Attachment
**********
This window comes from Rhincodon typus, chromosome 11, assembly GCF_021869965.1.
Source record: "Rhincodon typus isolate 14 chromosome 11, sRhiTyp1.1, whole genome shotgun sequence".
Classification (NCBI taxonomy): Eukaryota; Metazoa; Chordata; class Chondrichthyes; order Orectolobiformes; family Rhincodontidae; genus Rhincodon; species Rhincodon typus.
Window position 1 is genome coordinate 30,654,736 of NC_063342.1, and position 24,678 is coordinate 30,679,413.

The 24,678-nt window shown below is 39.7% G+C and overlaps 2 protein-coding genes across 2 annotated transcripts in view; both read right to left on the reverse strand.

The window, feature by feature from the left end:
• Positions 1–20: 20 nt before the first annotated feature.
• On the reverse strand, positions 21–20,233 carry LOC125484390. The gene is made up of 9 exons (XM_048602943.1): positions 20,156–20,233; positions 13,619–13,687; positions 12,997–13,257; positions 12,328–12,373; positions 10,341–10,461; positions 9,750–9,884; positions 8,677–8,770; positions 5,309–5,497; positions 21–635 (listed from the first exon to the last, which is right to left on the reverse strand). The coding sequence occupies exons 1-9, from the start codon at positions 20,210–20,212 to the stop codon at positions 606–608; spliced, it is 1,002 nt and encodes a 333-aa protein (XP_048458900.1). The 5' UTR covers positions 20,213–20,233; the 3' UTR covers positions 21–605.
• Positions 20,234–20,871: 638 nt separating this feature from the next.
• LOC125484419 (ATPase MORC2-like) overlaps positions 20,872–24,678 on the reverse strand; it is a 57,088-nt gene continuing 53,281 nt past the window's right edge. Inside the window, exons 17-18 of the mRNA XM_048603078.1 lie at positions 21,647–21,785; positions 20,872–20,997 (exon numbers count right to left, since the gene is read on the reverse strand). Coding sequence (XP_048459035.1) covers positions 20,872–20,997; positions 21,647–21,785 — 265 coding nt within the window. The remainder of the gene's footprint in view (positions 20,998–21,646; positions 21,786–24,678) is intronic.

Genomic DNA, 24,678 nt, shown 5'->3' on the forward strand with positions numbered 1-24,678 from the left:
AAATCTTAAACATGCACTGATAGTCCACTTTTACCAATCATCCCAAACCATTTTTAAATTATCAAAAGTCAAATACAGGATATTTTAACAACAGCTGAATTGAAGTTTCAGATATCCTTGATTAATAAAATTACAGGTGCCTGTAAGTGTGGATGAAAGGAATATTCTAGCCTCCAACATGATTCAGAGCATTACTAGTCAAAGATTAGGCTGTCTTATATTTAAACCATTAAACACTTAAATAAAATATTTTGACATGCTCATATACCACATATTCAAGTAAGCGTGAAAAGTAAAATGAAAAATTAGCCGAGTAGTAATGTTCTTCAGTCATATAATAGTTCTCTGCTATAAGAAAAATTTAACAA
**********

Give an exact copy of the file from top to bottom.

This window comes from Rhincodon typus, chromosome 11, assembly GCF_021869965.1.
Source record: "Rhincodon typus isolate 14 chromosome 11, sRhiTyp1.1, whole genome shotgun sequence".
Classification (NCBI taxonomy): Eukaryota; Metazoa; Chordata; class Chondrichthyes; order Orectolobiformes; family Rhincodontidae; genus Rhincodon; species Rhincodon typus.
Window position 1 is genome coordinate 30,654,736 of NC_063342.1, and position 24,678 is coordinate 30,679,413.

The 24,678-nt window shown below is 39.7% G+C and overlaps 2 protein-coding genes across 2 annotated transcripts in view; both read right to left on the reverse strand.

The window, feature by feature from the left end:
• Positions 1–20: 20 nt before the first annotated feature.
• On the reverse strand, positions 21–20,233 carry LOC125484390. The gene is made up of 9 exons (XM_048602943.1): positions 20,156–20,233; positions 13,619–13,687; positions 12,997–13,257; positions 12,328–12,373; positions 10,341–10,461; positions 9,750–9,884; positions 8,677–8,770; positions 5,309–5,497; positions 21–635 (listed from the first exon to the last, which is right to left on the reverse strand). The coding sequence occupies exons 1-9, from the start codon at positions 20,210–20,212 to the stop codon at positions 606–608; spliced, it is 1,002 nt and encodes a 333-aa protein (XP_048458900.1). The 5' UTR covers positions 20,213–20,233; the 3' UTR covers positions 21–605.
• Positions 20,234–20,871: 638 nt separating this feature from the next.
• LOC125484419 (ATPase MORC2-like) overlaps positions 20,872–24,678 on the reverse strand; it is a 57,088-nt gene continuing 53,281 nt past the window's right edge. Inside the window, exons 17-18 of the mRNA XM_048603078.1 lie at positions 21,647–21,785; positions 20,872–20,997 (exon numbers count right to left, since the gene is read on the reverse strand). Coding sequence (XP_048459035.1) covers positions 20,872–20,997; positions 21,647–21,785 — 265 coding nt within the window. The remainder of the gene's footprint in view (positions 20,998–21,646; positions 21,786–24,678) is intronic.

Genomic DNA, 24,678 nt, shown 5'->3' on the forward strand with positions numbered 1-24,678 from the left:
AAATCTTAAACATGCACTGATAGTCCACTTTTACCAATCATCCCAAACCATTTTTAAATTATCAAAAGTCAAATACAGGATATTTTAACAACAGCTGAATTGAAGTTTCAGATATCCTTGATTAATAAAATTACAGGTGCCTGTAAGTGTGGATGAAAGGAATATTCTAGCCTCCAACATGATTCAGAGCATTACTAGTCAAAGATTAGGCTGTCTTATATTTAAACCATTAAACACTTAAATAAAATATTTTGACATGCTCATATACCACATATTCAAGTAAGCGTGAAAAGTAAAATGAAAAATTAGCCGAGTAGTAATGTTCTTCAGTCATATAATAGTTCTCTGCTATAAGAAAAATTTAACAA